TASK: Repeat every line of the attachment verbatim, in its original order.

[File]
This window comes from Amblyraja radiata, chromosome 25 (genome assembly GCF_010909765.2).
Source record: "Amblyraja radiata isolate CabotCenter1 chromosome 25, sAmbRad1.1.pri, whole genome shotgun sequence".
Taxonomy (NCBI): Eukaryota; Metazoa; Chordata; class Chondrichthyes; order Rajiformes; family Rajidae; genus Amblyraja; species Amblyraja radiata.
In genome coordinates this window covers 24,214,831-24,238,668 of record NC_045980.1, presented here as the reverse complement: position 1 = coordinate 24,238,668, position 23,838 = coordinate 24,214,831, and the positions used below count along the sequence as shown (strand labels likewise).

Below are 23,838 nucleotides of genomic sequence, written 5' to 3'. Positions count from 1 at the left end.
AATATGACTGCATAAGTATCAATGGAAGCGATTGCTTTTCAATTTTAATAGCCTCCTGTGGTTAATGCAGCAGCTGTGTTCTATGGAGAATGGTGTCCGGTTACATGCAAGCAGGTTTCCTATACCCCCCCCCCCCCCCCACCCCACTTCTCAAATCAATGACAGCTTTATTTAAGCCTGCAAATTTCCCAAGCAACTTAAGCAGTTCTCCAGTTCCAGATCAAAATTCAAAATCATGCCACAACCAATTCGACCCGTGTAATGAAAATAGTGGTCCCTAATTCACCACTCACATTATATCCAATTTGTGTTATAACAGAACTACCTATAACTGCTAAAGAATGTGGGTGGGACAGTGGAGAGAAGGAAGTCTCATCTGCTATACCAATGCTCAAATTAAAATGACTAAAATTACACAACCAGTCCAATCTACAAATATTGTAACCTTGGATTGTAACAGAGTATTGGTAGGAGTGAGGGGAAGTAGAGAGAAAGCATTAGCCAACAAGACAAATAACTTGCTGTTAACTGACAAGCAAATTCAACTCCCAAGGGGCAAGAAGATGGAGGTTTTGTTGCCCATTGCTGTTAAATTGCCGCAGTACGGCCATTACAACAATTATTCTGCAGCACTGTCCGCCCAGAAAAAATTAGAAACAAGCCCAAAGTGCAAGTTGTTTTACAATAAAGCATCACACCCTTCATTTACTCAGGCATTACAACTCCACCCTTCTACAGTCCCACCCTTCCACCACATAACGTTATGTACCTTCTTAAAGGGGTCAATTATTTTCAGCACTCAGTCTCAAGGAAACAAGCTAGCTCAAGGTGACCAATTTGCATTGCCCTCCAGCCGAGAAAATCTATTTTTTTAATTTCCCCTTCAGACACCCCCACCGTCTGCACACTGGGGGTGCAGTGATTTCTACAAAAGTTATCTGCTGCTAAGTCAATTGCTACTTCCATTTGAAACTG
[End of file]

This window comes from Amblyraja radiata, chromosome 25 (genome assembly GCF_010909765.2).
Source record: "Amblyraja radiata isolate CabotCenter1 chromosome 25, sAmbRad1.1.pri, whole genome shotgun sequence".
Taxonomy (NCBI): Eukaryota; Metazoa; Chordata; class Chondrichthyes; order Rajiformes; family Rajidae; genus Amblyraja; species Amblyraja radiata.
In genome coordinates this window covers 24,214,831-24,238,668 of record NC_045980.1, presented here as the reverse complement: position 1 = coordinate 24,238,668, position 23,838 = coordinate 24,214,831, and the positions used below count along the sequence as shown (strand labels likewise).

Below are 23,838 nucleotides of genomic sequence, written 5' to 3'. Positions count from 1 at the left end.
AATATGACTGCATAAGTATCAATGGAAGCGATTGCTTTTCAATTTTAATAGCCTCCTGTGGTTAATGCAGCAGCTGTGTTCTATGGAGAATGGTGTCCGGTTACATGCAAGCAGGTTTCCTATACCCCCCCCCCCCCCCCACCCCACTTCTCAAATCAATGACAGCTTTATTTAAGCCTGCAAATTTCCCAAGCAACTTAAGCAGTTCTCCAGTTCCAGATCAAAATTCAAAATCATGCCACAACCAATTCGACCCGTGTAATGAAAATAGTGGTCCCTAATTCACCACTCACATTATATCCAATTTGTGTTATAACAGAACTACCTATAACTGCTAAAGAATGTGGGTGGGACAGTGGAGAGAAGGAAGTCTCATCTGCTATACCAATGCTCAAATTAAAATGACTAAAATTACACAACCAGTCCAATCTACAAATATTGTAACCTTGGATTGTAACAGAGTATTGGTAGGAGTGAGGGGAAGTAGAGAGAAAGCATTAGCCAACAAGACAAATAACTTGCTGTTAACTGACAAGCAAATTCAACTCCCAAGGGGCAAGAAGATGGAGGTTTTGTTGCCCATTGCTGTTAAATTGCCGCAGTACGGCCATTACAACAATTATTCTGCAGCACTGTCCGCCCAGAAAAAATTAGAAACAAGCCCAAAGTGCAAGTTGTTTTACAATAAAGCATCACACCCTTCATTTACTCAGGCATTACAACTCCACCCTTCTACAGTCCCACCCTTCCACCACATAACGTTATGTACCTTCTTAAAGGGGTCAATTATTTTCAGCACTCAGTCTCAAGGAAACAAGCTAGCTCAAGGTGACCAATTTGCATTGCCCTCCAGCCGAGAAAATCTATTTTTTTAATTTCCCCTTCAGACACCCCCACCGTCTGCACACTGGGGGTGCAGTGATTTCTACAAAAGTTATCTGCTGCTAAGTCAATTGCTACTTCCATTTGAAACTG